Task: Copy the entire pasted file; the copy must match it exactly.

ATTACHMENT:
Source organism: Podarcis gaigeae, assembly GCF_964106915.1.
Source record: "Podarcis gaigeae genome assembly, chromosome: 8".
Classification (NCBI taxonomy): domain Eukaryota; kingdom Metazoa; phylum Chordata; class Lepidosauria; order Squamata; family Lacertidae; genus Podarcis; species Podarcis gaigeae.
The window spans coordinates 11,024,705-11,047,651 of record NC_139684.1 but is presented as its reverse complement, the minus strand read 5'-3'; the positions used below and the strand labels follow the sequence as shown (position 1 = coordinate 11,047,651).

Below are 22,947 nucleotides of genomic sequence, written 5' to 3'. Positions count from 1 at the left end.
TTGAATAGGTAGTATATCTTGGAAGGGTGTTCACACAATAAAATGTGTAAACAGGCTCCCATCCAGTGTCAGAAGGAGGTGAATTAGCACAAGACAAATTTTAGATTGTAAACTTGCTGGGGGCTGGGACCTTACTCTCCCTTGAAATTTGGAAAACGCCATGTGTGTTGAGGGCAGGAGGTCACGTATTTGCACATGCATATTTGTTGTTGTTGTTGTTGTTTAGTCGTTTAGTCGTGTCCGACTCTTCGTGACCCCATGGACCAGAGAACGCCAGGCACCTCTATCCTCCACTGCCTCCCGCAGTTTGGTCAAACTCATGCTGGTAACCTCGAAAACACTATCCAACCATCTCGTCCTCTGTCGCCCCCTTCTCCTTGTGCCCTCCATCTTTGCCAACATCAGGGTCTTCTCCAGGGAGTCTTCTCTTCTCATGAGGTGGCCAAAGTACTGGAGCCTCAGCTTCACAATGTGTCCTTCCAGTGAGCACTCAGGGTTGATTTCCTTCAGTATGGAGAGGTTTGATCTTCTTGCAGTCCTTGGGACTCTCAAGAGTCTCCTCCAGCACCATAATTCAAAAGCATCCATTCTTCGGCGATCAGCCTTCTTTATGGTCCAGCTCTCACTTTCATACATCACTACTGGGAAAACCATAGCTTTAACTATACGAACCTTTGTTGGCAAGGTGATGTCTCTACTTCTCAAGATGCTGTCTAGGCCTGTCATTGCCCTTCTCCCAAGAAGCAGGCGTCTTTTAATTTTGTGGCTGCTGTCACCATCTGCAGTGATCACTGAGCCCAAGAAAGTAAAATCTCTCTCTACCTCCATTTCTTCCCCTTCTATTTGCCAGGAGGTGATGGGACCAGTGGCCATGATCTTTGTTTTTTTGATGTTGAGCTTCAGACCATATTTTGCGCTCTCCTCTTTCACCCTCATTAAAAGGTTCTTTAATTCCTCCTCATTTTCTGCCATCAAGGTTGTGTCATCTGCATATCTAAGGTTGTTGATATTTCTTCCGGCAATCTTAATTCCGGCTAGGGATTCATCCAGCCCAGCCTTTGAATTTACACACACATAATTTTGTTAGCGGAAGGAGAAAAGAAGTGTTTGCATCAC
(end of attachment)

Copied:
Source organism: Podarcis gaigeae, assembly GCF_964106915.1.
Source record: "Podarcis gaigeae genome assembly, chromosome: 8".
Classification (NCBI taxonomy): domain Eukaryota; kingdom Metazoa; phylum Chordata; class Lepidosauria; order Squamata; family Lacertidae; genus Podarcis; species Podarcis gaigeae.
The window spans coordinates 11,024,705-11,047,651 of record NC_139684.1 but is presented as its reverse complement, the minus strand read 5'-3'; the positions used below and the strand labels follow the sequence as shown (position 1 = coordinate 11,047,651).

Below are 22,947 nucleotides of genomic sequence, written 5' to 3'. Positions count from 1 at the left end.
TTGAATAGGTAGTATATCTTGGAAGGGTGTTCACACAATAAAATGTGTAAACAGGCTCCCATCCAGTGTCAGAAGGAGGTGAATTAGCACAAGACAAATTTTAGATTGTAAACTTGCTGGGGGCTGGGACCTTACTCTCCCTTGAAATTTGGAAAACGCCATGTGTGTTGAGGGCAGGAGGTCACGTATTTGCACATGCATATTTGTTGTTGTTGTTGTTGTTTAGTCGTTTAGTCGTGTCCGACTCTTCGTGACCCCATGGACCAGAGAACGCCAGGCACCTCTATCCTCCACTGCCTCCCGCAGTTTGGTCAAACTCATGCTGGTAACCTCGAAAACACTATCCAACCATCTCGTCCTCTGTCGCCCCCTTCTCCTTGTGCCCTCCATCTTTGCCAACATCAGGGTCTTCTCCAGGGAGTCTTCTCTTCTCATGAGGTGGCCAAAGTACTGGAGCCTCAGCTTCACAATGTGTCCTTCCAGTGAGCACTCAGGGTTGATTTCCTTCAGTATGGAGAGGTTTGATCTTCTTGCAGTCCTTGGGACTCTCAAGAGTCTCCTCCAGCACCATAATTCAAAAGCATCCATTCTTCGGCGATCAGCCTTCTTTATGGTCCAGCTCTCACTTTCATACATCACTACTGGGAAAACCATAGCTTTAACTATACGAACCTTTGTTGGCAAGGTGATGTCTCTACTTCTCAAGATGCTGTCTAGGCCTGTCATTGCCCTTCTCCCAAGAAGCAGGCGTCTTTTAATTTTGTGGCTGCTGTCACCATCTGCAGTGATCACTGAGCCCAAGAAAGTAAAATCTCTCTCTACCTCCATTTCTTCCCCTTCTATTTGCCAGGAGGTGATGGGACCAGTGGCCATGATCTTTGTTTTTTTGATGTTGAGCTTCAGACCATATTTTGCGCTCTCCTCTTTCACCCTCATTAAAAGGTTCTTTAATTCCTCCTCATTTTCTGCCATCAAGGTTGTGTCATCTGCATATCTAAGGTTGTTGATATTTCTTCCGGCAATCTTAATTCCGGCTAGGGATTCATCCAGCCCAGCCTTTGAATTTACACACACATAATTTTGTTAGCGGAAGGAGAAAAGAAGTGTTTGCATCAC